Despite cuts, operators of the Free B shuttle hope to keep the free rides coming
on March 8, 2013
Now that one of the primary funders of Oakland’s Free Broadway Shuttle has decided to cut its contribution to the program by half, those who work with the shuttle say they’re optimistic it will continue, but they’ll need to make up the funding deficit to keep the free rides coming.
The lime green “Free B” busses make a loop through Oakland’s commercial center—from Grand Avenue down through Jack London Square. They’re intended to encourage people to come downtown by providing a convenient way to get around.
The program launched in 2010 as a project of the former Community and Economic Development Agency. It was funded by a $500,000 grant from the Bay Area Air Quality Management District (BAAQMD), a pollution control agency, with additional grants from public and private sponsors, like the business district associations in the area.
The air quality management district has provided yearly grant funding since then, but the agency first considered denying the city’s 2013 application, then ultimately decided to provide only half the amount requested. About one-third of the program’s budget comes from the district; the other two-thirds come from other public and private sources. AC Transit receives about $612,000 to provide the service, says Clarence Johnson, AC Transit media affairs manager.
According to Damian Breen, grant manager for the air quality management district, the city asked for $345,605 this year; they’re getting $177,302. He says his organization will work with the city to find other sources of funding for the shuttle. “We’re hopeful that that combination will allow the project to continue,” he says.
The air quality district based its recommendation for denial on the shuttle’s route, saying it duplicates other AC Transit bus routes, and therefore doesn’t meet the criteria of the Transportation Fund for Clean Air grant program. Breen says specific legislation requires the program to fund “feeder” busses—those that serve riders getting off other public transit—not transportation busses. But the distinction can be hard to make, he says. “It’s unfortunate that the Oakland shuttle has gotten caught up in this,” he says. “The shuttle itself is fantastic. Unfortunately, sometimes great projects don’t meet criteria.”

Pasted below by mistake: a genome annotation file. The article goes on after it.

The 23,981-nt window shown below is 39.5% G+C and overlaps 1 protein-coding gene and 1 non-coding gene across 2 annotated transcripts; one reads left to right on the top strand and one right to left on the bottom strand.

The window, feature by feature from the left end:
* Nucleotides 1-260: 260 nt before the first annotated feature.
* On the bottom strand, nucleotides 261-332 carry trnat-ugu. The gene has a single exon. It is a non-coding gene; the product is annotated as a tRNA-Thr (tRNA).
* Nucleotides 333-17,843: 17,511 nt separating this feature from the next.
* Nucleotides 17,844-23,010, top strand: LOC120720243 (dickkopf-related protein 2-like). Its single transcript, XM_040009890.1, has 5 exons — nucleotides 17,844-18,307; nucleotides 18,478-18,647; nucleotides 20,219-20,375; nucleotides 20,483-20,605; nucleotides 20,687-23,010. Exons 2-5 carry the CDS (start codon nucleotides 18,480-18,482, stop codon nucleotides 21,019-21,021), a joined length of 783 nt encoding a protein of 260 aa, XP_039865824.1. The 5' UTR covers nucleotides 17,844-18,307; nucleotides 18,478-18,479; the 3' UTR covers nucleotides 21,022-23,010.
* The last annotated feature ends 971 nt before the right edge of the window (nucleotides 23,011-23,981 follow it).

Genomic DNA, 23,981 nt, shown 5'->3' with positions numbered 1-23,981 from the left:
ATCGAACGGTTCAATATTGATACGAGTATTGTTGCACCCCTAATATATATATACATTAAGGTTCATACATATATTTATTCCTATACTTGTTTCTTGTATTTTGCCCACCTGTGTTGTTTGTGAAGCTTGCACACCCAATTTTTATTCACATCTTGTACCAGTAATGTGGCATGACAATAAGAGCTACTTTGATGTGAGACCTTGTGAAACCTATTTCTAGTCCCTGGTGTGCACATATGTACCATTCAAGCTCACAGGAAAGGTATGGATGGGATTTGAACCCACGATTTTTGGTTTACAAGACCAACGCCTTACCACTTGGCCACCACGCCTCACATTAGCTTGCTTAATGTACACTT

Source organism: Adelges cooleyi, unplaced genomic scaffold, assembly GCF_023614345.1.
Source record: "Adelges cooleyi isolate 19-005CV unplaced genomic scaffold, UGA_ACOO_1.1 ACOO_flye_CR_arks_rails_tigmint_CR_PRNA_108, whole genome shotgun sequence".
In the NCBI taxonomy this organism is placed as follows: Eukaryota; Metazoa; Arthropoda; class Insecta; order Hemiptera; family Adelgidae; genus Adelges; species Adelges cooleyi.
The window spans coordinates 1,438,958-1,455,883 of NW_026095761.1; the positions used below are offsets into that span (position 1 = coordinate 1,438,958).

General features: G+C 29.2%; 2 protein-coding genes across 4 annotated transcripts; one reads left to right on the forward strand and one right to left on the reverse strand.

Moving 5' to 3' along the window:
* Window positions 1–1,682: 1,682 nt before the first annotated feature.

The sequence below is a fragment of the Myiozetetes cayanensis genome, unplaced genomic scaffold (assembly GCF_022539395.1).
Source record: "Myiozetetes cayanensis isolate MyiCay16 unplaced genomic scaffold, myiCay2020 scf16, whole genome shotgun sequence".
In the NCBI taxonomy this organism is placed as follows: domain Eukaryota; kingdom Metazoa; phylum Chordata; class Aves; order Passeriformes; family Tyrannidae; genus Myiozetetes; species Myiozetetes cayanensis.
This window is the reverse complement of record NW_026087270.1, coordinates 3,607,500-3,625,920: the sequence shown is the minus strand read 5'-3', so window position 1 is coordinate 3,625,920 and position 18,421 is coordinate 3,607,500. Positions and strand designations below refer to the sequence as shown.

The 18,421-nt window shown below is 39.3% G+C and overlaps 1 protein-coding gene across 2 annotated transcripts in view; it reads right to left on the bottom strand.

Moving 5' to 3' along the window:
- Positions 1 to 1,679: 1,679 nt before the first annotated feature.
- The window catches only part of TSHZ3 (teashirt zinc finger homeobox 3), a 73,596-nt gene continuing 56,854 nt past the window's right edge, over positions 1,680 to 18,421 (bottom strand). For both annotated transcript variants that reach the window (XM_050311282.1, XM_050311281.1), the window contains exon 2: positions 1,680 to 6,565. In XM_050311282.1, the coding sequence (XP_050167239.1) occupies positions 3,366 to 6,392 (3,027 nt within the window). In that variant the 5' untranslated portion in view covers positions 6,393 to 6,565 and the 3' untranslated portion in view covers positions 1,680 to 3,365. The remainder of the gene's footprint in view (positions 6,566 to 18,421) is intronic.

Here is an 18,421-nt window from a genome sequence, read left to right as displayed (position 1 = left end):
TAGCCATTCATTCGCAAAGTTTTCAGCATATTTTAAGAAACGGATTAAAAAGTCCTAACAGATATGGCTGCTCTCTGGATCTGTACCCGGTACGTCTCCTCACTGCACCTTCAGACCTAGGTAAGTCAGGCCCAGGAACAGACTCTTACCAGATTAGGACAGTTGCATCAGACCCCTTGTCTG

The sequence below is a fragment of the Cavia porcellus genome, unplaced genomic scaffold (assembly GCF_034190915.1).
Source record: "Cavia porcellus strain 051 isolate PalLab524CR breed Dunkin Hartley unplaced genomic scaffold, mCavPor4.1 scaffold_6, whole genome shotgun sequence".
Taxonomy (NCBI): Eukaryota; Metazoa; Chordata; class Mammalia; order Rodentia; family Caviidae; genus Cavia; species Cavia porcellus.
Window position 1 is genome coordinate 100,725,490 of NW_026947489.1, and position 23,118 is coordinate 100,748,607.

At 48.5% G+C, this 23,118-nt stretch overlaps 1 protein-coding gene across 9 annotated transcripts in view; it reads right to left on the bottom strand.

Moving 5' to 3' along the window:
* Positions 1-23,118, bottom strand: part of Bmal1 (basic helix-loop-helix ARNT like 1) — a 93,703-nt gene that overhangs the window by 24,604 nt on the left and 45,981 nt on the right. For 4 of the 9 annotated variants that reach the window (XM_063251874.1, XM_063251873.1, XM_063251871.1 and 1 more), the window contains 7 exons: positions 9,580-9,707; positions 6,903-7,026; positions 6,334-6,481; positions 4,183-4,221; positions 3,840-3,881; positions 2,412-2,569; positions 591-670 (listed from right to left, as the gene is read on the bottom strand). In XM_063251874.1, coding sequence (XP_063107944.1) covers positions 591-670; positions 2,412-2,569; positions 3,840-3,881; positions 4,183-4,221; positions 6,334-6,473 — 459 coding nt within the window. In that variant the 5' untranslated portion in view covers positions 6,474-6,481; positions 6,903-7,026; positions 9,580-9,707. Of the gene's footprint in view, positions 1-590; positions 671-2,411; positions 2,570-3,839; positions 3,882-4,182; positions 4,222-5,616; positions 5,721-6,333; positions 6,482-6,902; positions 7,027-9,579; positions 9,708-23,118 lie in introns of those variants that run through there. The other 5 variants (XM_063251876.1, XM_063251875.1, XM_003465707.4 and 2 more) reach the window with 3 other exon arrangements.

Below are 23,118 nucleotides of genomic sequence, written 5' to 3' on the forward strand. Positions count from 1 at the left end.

After BAAQMD announced that support might be cut, Oakland officials asked for a continuance and were able to show that a large number of shuttle riders are transferring from BART or another form of public transit. They were also able to demonstrate that the Free B bus path differs from other AC Transit lines—at least in some places.
“The new data that we’ve looked at has convinced us that at least a portion of this route meets the feeder bus definition,” Breen says. “Which is why we’re providing half the funding.”
Despite the deficit, shuttle program manager Zach Seal is optimistic. “We are confident we will be able to identify adequate funds to keep the shuttle running without any interruption or change in service,” he wrote in an email.
That’s good news for riders like Oakland resident Richard Ramirez, who uses the bus to get to the YMCA after work and says the free ride is good for him and his city. “The shuttle is an invitation for people to come out and see what’s happening,” he says. Plus, “It’s one heck of a convenience.”
Correction: This story originally stated that the initial grant from BAAQMD was $1 million. The grant was $500,000.
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